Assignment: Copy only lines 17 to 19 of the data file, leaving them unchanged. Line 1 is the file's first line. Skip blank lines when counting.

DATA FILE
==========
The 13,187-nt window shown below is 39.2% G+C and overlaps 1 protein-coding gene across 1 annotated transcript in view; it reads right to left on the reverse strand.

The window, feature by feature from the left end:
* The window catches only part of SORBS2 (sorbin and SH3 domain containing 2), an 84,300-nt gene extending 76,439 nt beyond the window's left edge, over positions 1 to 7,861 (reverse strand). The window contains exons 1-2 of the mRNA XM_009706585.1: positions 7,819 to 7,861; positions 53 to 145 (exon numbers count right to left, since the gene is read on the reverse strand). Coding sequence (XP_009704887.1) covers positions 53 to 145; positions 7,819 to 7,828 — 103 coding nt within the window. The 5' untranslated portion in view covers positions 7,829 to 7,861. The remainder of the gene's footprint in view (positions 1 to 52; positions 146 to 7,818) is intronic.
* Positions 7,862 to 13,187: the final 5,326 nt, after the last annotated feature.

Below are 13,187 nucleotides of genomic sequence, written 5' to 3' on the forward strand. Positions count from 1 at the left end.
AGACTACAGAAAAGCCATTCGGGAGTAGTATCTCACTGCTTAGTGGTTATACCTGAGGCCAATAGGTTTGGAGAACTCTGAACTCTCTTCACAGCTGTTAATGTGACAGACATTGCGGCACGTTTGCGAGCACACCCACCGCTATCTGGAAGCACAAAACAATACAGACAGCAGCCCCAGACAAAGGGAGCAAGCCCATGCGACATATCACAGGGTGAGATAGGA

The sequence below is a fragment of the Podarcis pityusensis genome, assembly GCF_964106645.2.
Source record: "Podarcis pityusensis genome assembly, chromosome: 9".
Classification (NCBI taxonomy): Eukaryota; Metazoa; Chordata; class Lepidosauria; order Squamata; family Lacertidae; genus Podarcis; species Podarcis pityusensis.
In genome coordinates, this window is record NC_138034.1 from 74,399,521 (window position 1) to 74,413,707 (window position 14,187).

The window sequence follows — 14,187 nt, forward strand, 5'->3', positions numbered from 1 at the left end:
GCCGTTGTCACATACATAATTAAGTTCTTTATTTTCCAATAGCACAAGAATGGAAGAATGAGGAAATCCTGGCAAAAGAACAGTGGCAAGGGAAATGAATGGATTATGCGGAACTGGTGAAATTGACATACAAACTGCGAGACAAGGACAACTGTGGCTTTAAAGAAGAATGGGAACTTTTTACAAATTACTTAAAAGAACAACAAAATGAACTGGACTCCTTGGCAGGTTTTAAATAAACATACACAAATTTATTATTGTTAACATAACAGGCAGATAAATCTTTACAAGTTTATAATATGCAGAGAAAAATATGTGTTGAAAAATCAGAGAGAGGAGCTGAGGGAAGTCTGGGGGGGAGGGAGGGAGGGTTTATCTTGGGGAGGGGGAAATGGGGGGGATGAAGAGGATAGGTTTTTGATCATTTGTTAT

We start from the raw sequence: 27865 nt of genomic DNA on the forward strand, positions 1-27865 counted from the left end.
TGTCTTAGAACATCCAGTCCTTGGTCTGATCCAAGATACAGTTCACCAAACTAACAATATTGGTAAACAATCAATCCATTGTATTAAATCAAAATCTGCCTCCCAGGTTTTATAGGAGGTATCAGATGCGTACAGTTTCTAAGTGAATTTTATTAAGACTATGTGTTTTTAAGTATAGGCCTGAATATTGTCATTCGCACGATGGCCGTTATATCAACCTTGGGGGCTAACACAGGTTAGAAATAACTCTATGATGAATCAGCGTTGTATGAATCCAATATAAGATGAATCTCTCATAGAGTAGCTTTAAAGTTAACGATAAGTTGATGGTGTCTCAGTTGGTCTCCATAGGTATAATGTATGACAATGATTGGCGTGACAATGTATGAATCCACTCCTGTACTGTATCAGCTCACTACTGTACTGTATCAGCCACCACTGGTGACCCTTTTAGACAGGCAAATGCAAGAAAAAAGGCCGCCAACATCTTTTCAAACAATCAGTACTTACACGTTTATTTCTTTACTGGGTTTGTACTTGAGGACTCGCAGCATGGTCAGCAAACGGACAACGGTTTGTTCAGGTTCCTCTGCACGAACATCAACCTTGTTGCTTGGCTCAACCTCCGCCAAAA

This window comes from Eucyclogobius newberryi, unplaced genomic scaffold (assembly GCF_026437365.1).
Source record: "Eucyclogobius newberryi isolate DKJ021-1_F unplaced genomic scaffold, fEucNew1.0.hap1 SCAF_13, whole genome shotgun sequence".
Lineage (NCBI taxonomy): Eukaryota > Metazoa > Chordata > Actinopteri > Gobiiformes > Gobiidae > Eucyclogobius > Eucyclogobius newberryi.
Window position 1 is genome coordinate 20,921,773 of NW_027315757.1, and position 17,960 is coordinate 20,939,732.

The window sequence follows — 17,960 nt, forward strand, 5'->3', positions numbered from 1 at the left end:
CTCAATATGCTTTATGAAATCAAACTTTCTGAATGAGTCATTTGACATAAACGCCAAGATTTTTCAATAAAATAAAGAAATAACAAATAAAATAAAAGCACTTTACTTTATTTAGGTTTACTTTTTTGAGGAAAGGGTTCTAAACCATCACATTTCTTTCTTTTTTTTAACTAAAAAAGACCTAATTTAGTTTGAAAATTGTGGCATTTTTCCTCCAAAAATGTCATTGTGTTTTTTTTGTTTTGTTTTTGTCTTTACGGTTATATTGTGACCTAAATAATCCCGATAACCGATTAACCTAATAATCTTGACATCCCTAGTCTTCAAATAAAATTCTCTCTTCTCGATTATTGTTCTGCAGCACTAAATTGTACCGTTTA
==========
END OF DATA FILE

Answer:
Lineage (NCBI taxonomy): Eukaryota > Metazoa > Chordata > Actinopteri > Gobiiformes > Gobiidae > Eucyclogobius > Eucyclogobius newberryi.
Window position 1 is genome coordinate 20,921,773 of NW_027315757.1, and position 17,960 is coordinate 20,939,732.

The window sequence follows — 17,960 nt, forward strand, 5'->3', positions numbered from 1 at the left end: